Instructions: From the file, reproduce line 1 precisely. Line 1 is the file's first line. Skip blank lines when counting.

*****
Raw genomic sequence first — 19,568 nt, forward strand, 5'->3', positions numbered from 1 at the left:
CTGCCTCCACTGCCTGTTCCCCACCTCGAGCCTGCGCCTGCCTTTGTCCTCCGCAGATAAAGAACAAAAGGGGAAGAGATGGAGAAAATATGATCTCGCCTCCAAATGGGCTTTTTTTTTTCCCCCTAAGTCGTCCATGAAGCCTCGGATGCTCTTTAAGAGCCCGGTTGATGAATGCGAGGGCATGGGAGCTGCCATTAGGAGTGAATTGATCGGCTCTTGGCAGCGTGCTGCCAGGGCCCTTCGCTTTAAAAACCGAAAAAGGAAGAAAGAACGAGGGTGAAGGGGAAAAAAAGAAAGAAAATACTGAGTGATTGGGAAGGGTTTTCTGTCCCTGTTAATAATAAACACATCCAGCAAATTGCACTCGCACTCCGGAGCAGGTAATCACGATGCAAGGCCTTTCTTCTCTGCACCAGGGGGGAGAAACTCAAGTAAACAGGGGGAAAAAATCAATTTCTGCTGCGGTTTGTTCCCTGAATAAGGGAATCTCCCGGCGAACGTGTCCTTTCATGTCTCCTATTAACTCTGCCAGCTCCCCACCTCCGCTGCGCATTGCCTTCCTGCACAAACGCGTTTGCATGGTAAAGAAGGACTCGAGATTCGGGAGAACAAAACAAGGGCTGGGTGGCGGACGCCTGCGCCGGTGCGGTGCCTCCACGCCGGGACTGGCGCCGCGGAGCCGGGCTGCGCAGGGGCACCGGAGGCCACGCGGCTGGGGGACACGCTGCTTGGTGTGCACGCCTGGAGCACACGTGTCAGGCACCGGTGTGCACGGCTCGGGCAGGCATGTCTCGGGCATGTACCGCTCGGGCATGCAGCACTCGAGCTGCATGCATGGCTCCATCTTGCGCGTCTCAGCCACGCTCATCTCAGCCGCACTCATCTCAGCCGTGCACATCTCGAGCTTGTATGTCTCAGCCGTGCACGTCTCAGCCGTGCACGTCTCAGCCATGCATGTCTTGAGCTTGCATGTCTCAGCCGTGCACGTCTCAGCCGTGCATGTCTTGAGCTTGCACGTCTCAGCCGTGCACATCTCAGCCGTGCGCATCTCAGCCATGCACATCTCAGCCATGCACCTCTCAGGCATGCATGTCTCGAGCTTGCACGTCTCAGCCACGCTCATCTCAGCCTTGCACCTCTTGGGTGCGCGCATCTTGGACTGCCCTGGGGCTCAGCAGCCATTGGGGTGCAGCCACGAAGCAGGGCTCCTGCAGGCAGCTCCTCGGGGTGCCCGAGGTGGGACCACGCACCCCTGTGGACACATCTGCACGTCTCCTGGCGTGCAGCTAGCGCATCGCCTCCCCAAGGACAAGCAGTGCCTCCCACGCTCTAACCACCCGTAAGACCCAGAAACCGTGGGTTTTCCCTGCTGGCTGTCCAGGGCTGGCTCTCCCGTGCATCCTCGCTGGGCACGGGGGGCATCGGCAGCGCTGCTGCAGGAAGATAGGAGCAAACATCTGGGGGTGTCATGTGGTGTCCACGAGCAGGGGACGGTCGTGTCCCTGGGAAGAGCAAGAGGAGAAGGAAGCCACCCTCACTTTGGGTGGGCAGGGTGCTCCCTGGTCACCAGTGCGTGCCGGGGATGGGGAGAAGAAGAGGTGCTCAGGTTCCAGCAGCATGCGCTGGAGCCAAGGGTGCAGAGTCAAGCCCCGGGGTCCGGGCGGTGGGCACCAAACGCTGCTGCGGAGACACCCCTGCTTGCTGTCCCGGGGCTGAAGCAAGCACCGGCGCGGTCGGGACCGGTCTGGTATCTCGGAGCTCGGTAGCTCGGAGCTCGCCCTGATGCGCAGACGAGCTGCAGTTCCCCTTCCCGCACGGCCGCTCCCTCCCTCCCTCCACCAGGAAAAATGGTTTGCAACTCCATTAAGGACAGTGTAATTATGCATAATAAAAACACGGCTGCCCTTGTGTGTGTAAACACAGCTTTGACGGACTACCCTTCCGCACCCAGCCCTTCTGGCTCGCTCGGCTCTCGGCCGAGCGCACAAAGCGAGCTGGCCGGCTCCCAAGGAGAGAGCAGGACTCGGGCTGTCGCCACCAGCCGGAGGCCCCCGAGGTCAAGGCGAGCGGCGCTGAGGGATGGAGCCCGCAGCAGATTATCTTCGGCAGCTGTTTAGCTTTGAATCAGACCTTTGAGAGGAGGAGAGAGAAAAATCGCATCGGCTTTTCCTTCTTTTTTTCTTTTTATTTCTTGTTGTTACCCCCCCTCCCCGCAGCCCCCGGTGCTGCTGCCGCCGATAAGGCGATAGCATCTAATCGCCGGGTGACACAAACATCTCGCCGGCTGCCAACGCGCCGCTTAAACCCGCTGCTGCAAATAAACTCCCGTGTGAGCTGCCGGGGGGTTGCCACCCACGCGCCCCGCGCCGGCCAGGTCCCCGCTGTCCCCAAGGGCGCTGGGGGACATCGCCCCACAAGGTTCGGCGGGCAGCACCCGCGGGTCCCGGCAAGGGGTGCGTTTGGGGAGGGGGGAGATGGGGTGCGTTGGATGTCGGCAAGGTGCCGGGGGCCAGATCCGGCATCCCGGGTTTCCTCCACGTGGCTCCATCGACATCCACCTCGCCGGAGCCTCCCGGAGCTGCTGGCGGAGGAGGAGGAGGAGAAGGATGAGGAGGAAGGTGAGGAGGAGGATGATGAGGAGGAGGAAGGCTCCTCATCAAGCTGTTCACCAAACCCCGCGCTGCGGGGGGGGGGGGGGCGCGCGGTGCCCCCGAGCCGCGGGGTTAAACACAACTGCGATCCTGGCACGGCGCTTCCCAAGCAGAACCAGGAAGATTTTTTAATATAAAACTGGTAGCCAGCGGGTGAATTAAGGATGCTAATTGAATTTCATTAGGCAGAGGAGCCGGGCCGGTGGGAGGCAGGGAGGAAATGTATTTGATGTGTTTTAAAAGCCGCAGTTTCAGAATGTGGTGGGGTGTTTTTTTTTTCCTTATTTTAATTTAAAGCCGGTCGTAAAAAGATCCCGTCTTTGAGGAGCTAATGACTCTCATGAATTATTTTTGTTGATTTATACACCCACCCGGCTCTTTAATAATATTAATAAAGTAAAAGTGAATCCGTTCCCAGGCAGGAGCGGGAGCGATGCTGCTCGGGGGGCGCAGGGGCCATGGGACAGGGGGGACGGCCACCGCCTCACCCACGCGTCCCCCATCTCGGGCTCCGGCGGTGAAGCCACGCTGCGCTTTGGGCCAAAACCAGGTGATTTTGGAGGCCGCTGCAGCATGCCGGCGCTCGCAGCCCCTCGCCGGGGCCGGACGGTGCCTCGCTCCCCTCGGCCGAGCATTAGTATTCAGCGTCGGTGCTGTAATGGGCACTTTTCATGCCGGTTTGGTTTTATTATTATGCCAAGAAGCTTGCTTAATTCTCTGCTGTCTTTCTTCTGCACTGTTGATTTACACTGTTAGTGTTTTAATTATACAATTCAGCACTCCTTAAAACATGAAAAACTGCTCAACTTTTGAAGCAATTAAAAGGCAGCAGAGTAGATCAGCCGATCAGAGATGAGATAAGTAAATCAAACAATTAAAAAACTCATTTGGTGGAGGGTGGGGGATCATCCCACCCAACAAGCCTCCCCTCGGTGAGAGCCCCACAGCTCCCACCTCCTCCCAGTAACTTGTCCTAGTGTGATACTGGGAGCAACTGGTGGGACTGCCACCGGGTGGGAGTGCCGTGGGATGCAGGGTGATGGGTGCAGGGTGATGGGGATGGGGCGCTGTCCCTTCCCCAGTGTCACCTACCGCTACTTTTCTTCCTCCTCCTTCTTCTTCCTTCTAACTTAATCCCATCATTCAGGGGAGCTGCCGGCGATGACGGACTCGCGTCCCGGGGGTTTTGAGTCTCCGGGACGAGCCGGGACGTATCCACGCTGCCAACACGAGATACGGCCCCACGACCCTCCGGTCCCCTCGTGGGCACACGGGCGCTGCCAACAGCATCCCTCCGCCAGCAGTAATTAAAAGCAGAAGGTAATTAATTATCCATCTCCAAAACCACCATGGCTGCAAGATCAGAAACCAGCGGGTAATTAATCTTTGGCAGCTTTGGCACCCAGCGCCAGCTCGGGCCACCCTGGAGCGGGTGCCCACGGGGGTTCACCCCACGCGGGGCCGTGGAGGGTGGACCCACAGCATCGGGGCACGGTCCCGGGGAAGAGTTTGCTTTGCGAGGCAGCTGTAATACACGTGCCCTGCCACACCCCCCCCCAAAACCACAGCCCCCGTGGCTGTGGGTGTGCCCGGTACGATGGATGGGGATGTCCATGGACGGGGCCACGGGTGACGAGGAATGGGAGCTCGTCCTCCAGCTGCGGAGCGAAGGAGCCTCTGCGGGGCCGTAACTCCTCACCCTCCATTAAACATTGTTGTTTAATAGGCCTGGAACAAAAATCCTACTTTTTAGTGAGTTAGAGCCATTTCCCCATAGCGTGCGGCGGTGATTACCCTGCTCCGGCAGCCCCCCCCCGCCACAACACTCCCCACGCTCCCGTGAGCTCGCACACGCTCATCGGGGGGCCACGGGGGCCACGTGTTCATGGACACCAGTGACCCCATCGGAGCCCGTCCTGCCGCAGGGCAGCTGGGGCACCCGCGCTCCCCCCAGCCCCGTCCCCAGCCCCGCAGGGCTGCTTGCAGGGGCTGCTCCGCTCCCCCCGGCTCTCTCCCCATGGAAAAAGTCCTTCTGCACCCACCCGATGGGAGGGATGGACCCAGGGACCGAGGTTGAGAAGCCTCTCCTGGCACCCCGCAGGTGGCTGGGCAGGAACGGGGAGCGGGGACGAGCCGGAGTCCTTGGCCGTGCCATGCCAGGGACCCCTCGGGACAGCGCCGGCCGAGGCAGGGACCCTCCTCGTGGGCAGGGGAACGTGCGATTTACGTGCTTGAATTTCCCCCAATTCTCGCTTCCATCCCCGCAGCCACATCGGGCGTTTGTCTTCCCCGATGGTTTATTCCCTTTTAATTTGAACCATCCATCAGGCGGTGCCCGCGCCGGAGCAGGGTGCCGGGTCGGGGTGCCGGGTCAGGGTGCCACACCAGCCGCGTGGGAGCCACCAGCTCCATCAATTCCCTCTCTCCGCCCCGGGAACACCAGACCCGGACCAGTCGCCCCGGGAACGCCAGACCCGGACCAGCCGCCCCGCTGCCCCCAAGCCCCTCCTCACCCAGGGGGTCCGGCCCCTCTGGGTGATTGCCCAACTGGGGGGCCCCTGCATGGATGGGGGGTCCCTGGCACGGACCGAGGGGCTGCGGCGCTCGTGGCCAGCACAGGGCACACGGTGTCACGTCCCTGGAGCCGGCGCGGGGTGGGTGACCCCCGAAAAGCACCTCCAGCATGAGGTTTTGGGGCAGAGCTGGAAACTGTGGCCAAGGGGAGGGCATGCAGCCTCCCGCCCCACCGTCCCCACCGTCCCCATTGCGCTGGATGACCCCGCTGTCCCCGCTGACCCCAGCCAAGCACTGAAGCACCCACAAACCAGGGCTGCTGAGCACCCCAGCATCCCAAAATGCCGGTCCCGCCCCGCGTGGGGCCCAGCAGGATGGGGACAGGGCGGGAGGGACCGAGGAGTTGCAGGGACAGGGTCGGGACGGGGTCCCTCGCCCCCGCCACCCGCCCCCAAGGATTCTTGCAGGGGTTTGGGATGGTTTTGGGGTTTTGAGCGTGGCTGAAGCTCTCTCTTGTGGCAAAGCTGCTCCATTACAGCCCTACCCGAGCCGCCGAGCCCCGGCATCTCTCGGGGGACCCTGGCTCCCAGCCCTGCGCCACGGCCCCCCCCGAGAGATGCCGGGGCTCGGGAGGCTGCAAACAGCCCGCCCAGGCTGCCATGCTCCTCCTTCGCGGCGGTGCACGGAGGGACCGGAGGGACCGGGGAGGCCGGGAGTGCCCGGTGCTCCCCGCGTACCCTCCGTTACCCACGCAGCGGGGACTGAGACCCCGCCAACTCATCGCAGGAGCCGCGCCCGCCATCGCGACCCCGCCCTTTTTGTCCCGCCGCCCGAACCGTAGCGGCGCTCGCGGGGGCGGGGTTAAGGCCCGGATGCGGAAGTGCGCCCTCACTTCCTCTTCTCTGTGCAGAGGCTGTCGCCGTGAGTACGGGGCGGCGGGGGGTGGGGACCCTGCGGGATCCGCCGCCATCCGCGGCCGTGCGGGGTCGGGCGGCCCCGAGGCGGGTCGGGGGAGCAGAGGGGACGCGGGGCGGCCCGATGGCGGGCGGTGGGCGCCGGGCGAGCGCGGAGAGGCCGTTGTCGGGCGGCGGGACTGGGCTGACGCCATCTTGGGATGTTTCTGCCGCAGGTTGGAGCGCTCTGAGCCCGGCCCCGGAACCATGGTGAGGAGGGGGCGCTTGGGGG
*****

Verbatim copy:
Raw genomic sequence first — 19,568 nt, forward strand, 5'->3', positions numbered from 1 at the left: